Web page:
On the Value of COVID-19 Testing for Children Beyond the Spring of 2021 | Adolescent Medicine | JAMA Network Open | JAMA Network
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April 23, 2021

On the Value of COVID-19 Testing for Children Beyond the Spring of 2021

Author Affiliations
  • 1PolicyLab, Children’s Hospital of Philadelphia, Philadelphia, Pennsylvania
  • 2Division of General Pediatrics, Children’s Hospital of Philadelphia, Philadelphia, Pennsylvania
  • 3Department of Pediatrics, Perelman School of Medicine at the University of Pennsylvania, Philadelphia
  • 4Division of Infectious Diseases, Children’s Hospital of Philadelphia, Philadelphia, Pennsylvania
JAMA Netw Open. 2021;4(4):e217850. doi:10.1001/jamanetworkopen.2021.7850

As we pass the 1-year anniversary of the start of the COVID-19 pandemic, an analysis by Moghadas and colleagues1 considers the value of frequent testing of schoolchildren in reducing community transmission rates. Certainly, the US and many countries find themselves in a stronger position than they were in 2020. In the US, the pace of vaccinations is increasing, and hospitalizations are now declining in most regions. This will lead some to wonder what value school-based testing can bring in the coming months, particularly during the 2021 to 2022 academic year.

However, it is unlikely that the next academic year will start with classrooms of fully vaccinated children because vaccine trials are just now commencing for elementary school–age children. It is likely that many children will not be offered vaccination until 2022. Furthermore, required vaccination for school entry is unlikely to be considered widely until full US Food and Drug Administration approval has been granted (the vaccines are currently being used under a Food and Drug Administration emergency use authorization).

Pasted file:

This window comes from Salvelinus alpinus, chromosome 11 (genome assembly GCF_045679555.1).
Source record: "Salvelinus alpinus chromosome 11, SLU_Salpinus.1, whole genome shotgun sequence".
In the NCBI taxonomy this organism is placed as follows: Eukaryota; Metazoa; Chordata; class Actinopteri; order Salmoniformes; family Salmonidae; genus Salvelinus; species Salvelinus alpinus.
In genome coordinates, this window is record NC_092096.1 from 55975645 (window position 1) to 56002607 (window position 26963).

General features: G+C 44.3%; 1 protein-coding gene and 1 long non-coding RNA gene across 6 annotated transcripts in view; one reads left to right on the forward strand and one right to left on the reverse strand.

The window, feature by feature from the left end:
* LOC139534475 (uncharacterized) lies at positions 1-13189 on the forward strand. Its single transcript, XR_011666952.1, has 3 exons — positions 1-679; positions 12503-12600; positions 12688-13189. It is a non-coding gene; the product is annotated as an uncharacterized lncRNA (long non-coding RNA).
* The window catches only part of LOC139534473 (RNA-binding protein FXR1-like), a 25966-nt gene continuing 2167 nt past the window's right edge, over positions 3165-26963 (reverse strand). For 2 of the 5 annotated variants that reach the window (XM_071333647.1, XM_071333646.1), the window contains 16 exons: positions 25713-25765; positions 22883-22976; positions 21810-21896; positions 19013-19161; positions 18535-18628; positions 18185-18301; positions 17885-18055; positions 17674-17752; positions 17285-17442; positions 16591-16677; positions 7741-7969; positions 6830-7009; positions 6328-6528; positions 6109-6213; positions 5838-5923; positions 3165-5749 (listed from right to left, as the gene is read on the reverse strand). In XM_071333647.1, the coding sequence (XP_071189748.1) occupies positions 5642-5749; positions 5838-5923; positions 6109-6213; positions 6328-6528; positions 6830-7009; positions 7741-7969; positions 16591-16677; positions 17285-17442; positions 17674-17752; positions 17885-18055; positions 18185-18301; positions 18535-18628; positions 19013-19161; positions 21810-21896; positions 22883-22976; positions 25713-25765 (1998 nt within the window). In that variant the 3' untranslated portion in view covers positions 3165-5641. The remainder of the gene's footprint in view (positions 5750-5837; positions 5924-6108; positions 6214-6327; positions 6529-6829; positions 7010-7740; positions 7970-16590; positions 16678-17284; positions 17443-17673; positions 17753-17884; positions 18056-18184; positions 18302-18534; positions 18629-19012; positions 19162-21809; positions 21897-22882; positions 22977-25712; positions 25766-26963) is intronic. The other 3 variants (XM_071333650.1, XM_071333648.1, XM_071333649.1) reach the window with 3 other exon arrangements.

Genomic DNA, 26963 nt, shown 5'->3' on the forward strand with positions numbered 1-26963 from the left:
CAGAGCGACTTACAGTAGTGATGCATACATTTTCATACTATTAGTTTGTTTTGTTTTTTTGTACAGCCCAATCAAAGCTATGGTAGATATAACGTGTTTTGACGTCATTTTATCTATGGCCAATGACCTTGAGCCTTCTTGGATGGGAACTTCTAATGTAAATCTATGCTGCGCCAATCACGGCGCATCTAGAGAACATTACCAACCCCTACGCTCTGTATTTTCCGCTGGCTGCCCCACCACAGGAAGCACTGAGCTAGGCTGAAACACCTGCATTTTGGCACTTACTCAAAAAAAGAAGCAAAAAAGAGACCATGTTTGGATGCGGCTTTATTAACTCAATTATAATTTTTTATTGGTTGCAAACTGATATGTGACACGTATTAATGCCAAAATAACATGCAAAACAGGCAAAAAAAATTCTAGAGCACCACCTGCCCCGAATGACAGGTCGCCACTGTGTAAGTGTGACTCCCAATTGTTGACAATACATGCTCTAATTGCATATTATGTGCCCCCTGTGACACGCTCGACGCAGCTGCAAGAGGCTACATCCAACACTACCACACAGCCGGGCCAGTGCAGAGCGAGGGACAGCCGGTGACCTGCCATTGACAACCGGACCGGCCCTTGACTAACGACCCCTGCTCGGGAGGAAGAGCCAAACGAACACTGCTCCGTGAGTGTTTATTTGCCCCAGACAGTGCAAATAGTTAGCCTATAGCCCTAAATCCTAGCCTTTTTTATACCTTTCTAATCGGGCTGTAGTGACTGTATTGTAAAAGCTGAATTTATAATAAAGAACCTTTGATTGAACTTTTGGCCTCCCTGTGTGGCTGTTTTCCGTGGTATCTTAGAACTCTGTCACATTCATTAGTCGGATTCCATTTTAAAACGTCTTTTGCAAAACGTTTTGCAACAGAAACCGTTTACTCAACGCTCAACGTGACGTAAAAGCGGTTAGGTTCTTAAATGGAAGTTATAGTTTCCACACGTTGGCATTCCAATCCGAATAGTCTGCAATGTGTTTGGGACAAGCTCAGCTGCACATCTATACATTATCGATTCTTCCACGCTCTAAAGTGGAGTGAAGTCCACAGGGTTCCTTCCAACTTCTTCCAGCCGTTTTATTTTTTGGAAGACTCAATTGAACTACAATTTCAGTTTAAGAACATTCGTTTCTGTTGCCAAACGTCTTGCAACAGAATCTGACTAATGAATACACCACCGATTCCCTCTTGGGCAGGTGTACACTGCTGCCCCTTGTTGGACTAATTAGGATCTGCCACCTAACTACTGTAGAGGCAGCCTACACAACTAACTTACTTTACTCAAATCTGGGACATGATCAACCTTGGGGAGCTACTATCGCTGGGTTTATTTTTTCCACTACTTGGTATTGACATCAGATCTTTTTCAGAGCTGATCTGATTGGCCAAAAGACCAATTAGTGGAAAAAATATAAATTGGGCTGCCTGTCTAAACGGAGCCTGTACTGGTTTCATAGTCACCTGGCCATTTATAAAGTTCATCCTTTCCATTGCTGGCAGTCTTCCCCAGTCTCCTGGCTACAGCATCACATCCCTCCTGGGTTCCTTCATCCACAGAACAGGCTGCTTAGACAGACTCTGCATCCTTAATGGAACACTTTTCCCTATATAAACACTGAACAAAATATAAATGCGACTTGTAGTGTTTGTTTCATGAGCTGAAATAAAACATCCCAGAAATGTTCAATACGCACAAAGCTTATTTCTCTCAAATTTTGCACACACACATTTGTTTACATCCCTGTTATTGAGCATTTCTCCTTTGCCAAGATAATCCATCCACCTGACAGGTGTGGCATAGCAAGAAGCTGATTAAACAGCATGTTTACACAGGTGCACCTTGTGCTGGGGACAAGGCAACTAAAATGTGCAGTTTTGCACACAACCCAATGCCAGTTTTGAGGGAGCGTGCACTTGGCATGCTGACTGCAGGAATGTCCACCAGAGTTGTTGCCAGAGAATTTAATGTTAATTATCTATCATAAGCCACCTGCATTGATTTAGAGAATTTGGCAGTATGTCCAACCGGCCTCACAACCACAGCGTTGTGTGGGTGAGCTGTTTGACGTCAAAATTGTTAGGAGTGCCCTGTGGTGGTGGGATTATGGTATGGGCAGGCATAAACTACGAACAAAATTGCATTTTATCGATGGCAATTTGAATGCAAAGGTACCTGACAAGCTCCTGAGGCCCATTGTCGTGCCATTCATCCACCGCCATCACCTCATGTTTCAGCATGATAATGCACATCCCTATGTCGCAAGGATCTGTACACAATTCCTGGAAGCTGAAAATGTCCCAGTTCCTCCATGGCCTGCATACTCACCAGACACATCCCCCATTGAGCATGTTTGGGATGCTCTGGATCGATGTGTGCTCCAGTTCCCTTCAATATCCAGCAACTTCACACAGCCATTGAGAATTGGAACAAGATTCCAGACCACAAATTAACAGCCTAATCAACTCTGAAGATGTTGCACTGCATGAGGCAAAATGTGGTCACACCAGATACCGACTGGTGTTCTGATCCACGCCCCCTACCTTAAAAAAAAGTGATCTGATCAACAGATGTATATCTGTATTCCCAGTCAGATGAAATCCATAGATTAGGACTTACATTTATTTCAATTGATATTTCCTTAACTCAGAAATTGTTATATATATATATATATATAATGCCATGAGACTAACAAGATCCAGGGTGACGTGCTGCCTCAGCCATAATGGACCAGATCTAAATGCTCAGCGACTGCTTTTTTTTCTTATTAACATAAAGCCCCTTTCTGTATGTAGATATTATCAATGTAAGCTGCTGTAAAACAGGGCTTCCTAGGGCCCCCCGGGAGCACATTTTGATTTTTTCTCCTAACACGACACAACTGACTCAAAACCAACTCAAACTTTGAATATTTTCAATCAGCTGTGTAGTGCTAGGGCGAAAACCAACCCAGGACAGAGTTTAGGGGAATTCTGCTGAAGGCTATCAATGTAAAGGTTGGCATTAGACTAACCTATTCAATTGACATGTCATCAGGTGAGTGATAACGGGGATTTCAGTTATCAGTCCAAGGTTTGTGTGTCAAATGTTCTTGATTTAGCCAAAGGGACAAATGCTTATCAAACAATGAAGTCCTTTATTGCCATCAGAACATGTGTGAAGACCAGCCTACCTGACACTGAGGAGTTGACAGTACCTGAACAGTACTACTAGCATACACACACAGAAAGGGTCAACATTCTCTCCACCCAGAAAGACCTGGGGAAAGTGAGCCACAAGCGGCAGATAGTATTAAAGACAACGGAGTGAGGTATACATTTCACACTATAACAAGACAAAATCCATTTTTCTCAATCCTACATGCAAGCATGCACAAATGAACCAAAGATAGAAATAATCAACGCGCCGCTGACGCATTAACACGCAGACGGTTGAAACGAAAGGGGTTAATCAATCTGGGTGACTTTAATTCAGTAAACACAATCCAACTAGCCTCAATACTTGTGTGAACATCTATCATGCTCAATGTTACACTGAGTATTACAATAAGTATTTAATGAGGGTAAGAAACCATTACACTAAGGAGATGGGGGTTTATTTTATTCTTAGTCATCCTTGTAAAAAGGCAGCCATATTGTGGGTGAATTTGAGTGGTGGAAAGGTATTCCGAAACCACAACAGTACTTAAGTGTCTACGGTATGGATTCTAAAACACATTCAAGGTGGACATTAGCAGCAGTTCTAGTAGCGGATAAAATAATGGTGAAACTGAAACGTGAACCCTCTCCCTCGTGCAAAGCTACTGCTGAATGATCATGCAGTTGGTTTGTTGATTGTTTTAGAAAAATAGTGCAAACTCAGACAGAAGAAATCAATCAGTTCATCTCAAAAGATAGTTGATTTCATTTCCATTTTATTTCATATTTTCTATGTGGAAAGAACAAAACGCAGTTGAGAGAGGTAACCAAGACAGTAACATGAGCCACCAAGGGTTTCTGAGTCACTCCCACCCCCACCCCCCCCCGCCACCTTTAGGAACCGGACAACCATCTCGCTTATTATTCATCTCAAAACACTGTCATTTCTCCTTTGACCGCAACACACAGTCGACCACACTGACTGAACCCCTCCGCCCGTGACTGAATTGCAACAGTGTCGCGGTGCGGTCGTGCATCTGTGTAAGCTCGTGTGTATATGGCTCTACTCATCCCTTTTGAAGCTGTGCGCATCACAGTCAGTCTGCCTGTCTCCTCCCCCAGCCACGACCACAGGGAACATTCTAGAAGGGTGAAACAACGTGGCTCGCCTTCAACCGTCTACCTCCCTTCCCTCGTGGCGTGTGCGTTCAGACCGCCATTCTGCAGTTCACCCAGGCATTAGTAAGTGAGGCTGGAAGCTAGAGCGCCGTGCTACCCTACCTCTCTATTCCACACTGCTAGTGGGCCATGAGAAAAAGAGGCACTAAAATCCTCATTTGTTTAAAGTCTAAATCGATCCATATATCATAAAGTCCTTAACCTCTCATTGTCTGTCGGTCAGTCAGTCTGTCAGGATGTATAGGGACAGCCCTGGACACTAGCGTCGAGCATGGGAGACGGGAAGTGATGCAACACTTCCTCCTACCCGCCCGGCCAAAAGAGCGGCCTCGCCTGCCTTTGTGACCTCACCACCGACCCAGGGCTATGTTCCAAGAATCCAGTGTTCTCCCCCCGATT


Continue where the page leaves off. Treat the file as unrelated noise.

With increasing vaccinations of adults, we should nevertheless anticipate that the next academic year will return our youth to normal school days with full-time in-school instruction, even if not all have been vaccinated. The lower risk of severe disease in children and adolescents, and adequate protection of older individuals, will likely make these decisions straightforward. However, a growing reservoir of variant strains and continued vaccine hesitancy may create uncertainty about the safety of crowded classrooms, particularly if the country experiences a higher than expected 2021 to 2022 seasonal peak in SARS-CoV-2 transmission. Although the growing proportion of the population with immunity, from either natural infection or vaccination, is likely to blunt the anticipated peak in COVID-19 infections next winter, some communities and their schools will want additional measures of safety in place as contingency plans if winter transmission rates surpass expectations. Such is the nature of COVID-19 becoming an endemic infection, likely to join influenza as 1 of 2 primary respiratory viruses of concern each winter.2 SARS-CoV-2 may become less virulent than it was at the onset of the pandemic because of increasing immunological memory in the population or acquired mutations among variants that may favor increased transmissibility over increased virulence, but it may likely continue to add burdens to our hospitals each year, particularly for older adults.